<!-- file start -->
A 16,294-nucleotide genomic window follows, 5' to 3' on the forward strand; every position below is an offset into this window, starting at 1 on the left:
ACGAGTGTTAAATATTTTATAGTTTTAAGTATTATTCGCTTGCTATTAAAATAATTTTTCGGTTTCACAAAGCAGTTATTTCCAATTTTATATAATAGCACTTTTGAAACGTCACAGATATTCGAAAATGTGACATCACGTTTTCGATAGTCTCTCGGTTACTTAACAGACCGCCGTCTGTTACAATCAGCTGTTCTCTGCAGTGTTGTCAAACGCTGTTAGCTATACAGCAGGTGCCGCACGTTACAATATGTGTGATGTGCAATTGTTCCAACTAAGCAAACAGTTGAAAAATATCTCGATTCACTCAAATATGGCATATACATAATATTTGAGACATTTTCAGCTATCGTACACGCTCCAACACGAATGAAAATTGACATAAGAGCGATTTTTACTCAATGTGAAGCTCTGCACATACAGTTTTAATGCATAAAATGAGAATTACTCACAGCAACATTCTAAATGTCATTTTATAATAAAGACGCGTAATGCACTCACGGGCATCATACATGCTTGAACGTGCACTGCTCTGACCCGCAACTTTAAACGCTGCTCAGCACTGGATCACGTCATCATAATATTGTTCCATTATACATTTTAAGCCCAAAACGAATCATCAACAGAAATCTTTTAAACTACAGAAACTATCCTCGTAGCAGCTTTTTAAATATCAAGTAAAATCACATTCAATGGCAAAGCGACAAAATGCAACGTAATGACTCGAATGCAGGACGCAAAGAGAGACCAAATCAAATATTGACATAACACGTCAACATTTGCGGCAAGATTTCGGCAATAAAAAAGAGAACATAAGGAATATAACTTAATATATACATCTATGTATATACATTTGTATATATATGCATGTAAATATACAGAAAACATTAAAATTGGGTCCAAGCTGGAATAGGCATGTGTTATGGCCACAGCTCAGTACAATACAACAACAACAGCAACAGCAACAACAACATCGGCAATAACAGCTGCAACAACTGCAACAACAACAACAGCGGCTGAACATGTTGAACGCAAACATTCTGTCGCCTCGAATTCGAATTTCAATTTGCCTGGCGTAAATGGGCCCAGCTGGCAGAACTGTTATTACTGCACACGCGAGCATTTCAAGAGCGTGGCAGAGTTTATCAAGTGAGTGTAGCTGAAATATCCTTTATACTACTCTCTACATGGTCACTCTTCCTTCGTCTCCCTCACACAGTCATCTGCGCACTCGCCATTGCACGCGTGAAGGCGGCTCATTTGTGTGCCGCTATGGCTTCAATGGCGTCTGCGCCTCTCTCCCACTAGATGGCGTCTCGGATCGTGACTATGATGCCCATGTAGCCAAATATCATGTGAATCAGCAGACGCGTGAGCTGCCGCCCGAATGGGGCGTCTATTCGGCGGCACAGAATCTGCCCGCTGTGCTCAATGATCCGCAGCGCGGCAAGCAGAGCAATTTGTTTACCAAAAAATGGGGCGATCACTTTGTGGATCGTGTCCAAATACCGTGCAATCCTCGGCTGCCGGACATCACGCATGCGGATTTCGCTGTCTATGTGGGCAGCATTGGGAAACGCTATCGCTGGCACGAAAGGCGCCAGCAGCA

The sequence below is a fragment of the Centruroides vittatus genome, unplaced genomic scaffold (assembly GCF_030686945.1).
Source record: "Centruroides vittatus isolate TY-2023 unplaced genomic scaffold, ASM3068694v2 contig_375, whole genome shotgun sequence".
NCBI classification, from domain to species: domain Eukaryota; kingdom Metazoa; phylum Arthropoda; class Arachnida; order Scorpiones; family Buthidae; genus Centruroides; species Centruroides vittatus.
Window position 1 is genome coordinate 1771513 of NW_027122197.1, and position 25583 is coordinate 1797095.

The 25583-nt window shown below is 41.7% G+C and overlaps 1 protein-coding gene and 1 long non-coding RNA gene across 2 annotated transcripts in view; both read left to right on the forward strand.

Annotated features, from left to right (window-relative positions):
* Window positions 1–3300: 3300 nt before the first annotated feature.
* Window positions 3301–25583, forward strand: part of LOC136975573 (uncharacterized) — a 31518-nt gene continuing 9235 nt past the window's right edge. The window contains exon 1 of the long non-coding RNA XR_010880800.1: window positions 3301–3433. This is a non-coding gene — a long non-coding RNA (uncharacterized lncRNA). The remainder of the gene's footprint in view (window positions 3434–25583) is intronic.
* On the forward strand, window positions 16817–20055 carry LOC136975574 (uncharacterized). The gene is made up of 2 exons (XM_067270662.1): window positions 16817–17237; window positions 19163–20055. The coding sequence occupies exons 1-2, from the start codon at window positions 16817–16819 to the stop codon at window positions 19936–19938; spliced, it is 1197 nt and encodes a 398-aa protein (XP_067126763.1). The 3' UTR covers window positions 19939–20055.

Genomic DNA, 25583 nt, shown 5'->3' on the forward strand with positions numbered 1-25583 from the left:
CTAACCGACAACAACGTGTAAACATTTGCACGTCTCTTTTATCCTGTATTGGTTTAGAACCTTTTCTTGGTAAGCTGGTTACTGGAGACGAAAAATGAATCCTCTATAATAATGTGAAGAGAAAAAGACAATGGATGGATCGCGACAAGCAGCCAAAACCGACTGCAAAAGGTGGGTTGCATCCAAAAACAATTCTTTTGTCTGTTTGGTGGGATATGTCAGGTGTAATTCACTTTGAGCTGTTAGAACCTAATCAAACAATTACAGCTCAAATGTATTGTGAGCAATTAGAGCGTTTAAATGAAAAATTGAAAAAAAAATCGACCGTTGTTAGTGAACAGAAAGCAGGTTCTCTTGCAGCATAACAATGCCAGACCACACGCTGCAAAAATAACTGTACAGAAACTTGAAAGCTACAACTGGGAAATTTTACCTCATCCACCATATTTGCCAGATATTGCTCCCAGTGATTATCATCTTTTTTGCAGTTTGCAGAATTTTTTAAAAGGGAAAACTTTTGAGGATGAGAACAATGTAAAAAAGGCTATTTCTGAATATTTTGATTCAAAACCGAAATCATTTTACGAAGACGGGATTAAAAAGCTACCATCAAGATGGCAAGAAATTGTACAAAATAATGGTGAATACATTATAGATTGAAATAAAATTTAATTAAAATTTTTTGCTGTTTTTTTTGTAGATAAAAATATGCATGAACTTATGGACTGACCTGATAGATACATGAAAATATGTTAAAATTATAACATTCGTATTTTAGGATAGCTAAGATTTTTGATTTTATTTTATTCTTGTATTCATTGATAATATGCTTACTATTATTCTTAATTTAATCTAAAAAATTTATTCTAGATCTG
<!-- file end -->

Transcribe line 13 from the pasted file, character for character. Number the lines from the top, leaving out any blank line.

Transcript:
CTAACCGACAACAACGTGTAAACATTTGCACGTCTCTTTTATCCTGTATTGGTTTAGAACCTTTTCTTGGTAAGCTGGTTACTGGAGACGAAAAATGAATCCTCTATAATAATGTGAAGAGAAAAAGACAATGGATGGATCGCGACAAGCAGCCAAAACCGACTGCAAAAGGTGGGTTGCATCCAAAAACAATTCTTTTGTCTGTTTGGTGGGATATGTCAGGTGTAATTCACTTTGAGCTGTTAGAACCTAATCAAACAATTACAGCTCAAATGTATTGTGAGCAATTAGAGCGTTTAAATGAAAAATTGAAAAAAAAATCGACCGTTGTTAGTGAACAGAAAGCAGGTTCTCTTGCAGCATAACAATGCCAGACCACACGCTGCAAAAATAACTGTACAGAAACTTGAAAGCTACAACTGGGAAATTTTACCTCATCCACCATATTTGCCAGATATTGCTCCCAGTGATTATCATCTTTTTTGCAGTTTGCAGAATTTTTTAAAAGGGAAAACTTTTGAGGATGAGAACAATGTAAAAAAGGCTATTTCTGAATATTTTGATTCAAAACCGAAATCATTTTACGAAGACGGGATTAAAAAGCTACCATCAAGATGGCAAGAAATTGTACAAAATAATGGTGAATACATTATAGATTGAAATAAAATTTAATTAAAATTTTTTGCTGTTTTTTTTGTAGATAAAAATATGCATGAACTTATGGACTGACCTGATAGATACATGAAAATATGTTAAAATTATAACATTCGTATTTTAGGATAGCTAAGATTTTTGATTTTATTTTATTCTTGTATTCATTGATAATATGCTTACTATTATTCTTAATTTAATCTAAAAAATTTATTCTAGATCTG